“It’s quite alarming how much information someone skilled in OSINT could potentially gather based on just a few publicly available details about jurors or potential jurors,” says Bob Diachenko, cyber intelligence director at data-breach research organization Security Discovery and an expert in open source intelligence research.

Armed with basic personal details about jurors and certain tools and databases, “an OSINT researcher could potentially uncover a significant amount of personal information by cross-referencing all this together,” Diachenko says. “That’s why it’s crucial to consider the implications of publicly revealing jurors’ personal information and take steps to protect their privacy during criminal trials.”

Even without special OSINT training, it can be trivial to uncover details about a juror’s life. To test the sensitivity of the information the Post published, WIRED used a common reporting tool to look up the man’s employer. From there, we were able to identify his name, home address, phone number, email address, his children and spouse’s identities, voter registration information, and more. The entire process took roughly two minutes. The Post added a clarification to its liveblog explaining that it now excludes the man’s personal details.

The ready availability of those details illustrates the challenges in informing the public about a highly newsworthy criminal case without interfering in the justice process, says Kathleen Bartzen Culver, director, professor, and James E. Burgess Chair in Journalism Ethics at the University of Wisconsin-Madison’s School of Journalism & Mass Communication.

‘Trump 2024 To the Moon’: MAGA Fans Go All In on Truth Social Stock

‘Trump 2024 To the Moon’: MAGA Fans Go All In on Truth Social Stock

Truth Social, former President Donald’s Trump’s clone of Twitter, has a fraction of the users of competitors like Reddit and X. The company has never turned a profit, and just happens to be the place where Trump is currently posting.

But on the NASDAQ, the stock exchange where Truth Social became a publicly traded company today, there’s a different story: Truth Social has become a certified meme stock. Trump supporters seem to have conflated their support for the former president with the stock itself, and are buying en masse.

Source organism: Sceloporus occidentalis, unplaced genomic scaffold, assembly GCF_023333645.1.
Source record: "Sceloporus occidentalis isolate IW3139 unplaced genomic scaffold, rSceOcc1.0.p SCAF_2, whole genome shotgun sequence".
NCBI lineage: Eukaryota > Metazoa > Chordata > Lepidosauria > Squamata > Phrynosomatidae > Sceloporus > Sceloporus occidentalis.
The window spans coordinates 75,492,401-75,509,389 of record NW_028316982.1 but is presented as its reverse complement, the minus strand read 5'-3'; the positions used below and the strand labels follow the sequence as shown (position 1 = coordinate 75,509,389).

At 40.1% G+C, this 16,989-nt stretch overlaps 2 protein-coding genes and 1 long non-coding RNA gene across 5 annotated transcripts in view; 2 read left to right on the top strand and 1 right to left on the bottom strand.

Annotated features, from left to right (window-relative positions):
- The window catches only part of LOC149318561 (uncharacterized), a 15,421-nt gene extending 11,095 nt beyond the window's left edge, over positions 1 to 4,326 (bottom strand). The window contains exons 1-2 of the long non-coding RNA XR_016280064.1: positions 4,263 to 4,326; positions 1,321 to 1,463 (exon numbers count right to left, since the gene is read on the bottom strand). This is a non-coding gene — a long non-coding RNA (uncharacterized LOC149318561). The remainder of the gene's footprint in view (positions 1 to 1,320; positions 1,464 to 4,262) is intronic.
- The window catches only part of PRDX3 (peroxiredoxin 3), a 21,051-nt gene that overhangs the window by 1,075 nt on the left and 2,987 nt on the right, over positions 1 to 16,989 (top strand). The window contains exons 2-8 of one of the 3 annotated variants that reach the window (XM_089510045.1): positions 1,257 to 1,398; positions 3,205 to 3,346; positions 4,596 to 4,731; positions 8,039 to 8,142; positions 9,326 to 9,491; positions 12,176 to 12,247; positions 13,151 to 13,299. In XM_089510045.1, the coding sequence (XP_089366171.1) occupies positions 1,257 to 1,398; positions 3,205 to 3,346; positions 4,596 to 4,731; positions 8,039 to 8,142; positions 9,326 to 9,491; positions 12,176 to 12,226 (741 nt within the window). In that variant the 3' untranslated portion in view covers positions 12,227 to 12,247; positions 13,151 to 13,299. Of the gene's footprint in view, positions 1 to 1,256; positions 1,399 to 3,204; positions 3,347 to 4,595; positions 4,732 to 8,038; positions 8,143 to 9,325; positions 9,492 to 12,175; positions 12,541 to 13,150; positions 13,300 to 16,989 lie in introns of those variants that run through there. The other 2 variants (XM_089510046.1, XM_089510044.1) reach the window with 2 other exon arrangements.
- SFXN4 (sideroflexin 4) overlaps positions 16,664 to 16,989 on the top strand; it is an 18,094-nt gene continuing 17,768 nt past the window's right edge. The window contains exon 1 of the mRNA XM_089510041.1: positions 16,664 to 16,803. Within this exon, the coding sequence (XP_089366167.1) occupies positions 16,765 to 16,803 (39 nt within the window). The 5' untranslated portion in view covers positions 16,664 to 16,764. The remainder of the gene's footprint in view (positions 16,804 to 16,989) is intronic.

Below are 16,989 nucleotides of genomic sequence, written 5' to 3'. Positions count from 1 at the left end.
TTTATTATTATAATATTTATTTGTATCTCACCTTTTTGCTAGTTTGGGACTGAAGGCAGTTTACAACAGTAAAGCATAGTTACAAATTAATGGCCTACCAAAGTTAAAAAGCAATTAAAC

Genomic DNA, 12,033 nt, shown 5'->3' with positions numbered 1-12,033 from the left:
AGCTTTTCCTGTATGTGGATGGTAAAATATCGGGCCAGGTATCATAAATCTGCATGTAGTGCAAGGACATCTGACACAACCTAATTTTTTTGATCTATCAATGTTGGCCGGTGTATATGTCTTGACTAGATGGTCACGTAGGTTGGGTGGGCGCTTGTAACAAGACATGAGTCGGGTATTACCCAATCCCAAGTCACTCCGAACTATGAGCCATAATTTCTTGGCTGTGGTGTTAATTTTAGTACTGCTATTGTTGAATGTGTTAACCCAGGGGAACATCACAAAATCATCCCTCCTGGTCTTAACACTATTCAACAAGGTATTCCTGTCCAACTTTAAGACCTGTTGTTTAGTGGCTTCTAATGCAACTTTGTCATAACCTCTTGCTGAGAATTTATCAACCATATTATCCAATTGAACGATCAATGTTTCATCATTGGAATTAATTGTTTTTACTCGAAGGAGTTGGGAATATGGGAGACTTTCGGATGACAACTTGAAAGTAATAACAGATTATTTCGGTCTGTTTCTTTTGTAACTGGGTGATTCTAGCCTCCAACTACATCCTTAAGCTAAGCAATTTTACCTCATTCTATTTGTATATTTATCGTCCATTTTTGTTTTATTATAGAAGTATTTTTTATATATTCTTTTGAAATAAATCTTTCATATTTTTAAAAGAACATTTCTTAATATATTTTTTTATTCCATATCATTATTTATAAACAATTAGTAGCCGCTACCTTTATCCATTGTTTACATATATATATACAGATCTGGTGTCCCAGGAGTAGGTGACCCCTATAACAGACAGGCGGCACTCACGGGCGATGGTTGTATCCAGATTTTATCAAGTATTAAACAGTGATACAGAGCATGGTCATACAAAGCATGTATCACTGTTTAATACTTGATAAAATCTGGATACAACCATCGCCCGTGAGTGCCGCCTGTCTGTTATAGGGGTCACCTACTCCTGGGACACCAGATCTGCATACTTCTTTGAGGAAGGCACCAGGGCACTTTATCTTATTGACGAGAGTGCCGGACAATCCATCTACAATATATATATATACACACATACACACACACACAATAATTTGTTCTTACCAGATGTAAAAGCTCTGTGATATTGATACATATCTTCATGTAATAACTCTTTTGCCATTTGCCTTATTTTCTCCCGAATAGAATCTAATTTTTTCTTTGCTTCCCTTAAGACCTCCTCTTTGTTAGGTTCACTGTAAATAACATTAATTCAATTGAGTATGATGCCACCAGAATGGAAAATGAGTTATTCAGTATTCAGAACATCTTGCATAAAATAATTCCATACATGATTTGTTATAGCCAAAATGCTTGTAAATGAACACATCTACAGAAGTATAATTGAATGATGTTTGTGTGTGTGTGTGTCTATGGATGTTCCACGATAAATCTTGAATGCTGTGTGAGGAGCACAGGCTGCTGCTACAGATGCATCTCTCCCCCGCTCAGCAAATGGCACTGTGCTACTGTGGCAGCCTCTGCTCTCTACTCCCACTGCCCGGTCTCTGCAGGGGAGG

The stock quickly rose more than 40 percent after being listed and trades under a ticker of Trump’s initials, DJT. The company is now valued at more than $6.8 billion. The value, however, could change quickly; the stock was so volatile that it temporarily halted soon after it was listed. The company’s financial performance has been underwhelming. It posted $3.3 million in revenue and lost $49 million in the first three quarters of 2023, according to regulatory filings.

Still, Trump’s fans have posted on Reddit, X, and Truth Social about how they plan to hold the stock in defiance of traditional investing logic. Previous meme stocks like Gamestop and cryptocurrency culture have helped provide the script, but the rhetorical formula is simple: short sellers will perish, this stock is going to the moon, and don’t sell no matter what.

“Let’s go baby! Trump 2024 to the moon,” one user posted on reddit, followed by the rocket ship emoji.

In another Reddit thread, stockholders discussed at what price they would sell shares in the company. “At least waiting for the election win,” one user posted, with the tag Diamond DWAC, a reference to “diamond hands,” a desire to hold a stock despite volatility.

“$150 maybe… but probably waiting for the launch of TMTG+ streaming and also stories videos,” another replied. “Or when our founder is The Leader of The Free World (again) and most reported on person on the world with the most attention on him and his platform. So maybe never‼️”

Reddit user deepfuckingbagholder speculated the company could eventually be worth 1 trillion dollars. When another user replied, saying that valuation would be virtually impossible, deepfuckingbagholder wrote back: “This stock represents the value of Trump’s brand and I personally believe it can achieve that valuation.”

Truth Social is, predictability, a hotbed of conspiracy theories. Electron denialism, vaccine skepticisim, and the great replacement theory are all prominently featured on the site. The company has also been marred in controversy since it began, following Trump’s ban from Twitter after the January 6 riot at the Capitol. A former senior employee filed a whistleblower complaint with the SEC, and other former employees have sued the company, alleging a breach of contract. Shareholders voted to take the company public last week, merging Trump Media and Technology Group with a publicly traded holding company, Digital World Acquisition Corp.

The outsized valuation of Truth Social has made Trump incredibly rich. His net worth rose $4 billion to $6.5 billion, making him one of the world’s 500 richest people, according to calculations by Bloomberg News. Trump is restricted from selling shares in the company for about six months, so his net worth could still tank, however, if the price of Truth Social falls.

On Truth Social, one user said a prayer.

“Bless all the patriots invested in #DJT,” GothamGal wrote. “Bless this investment, and make us successful so that we may do your will and bring glory to you. Bless and protect our president DJT, and our country. In Jesus name.”

He Promoted an Election Conspiracy Film. Now He’s Headed for Congress

He Promoted an Election Conspiracy Film. Now He’s Headed for Congress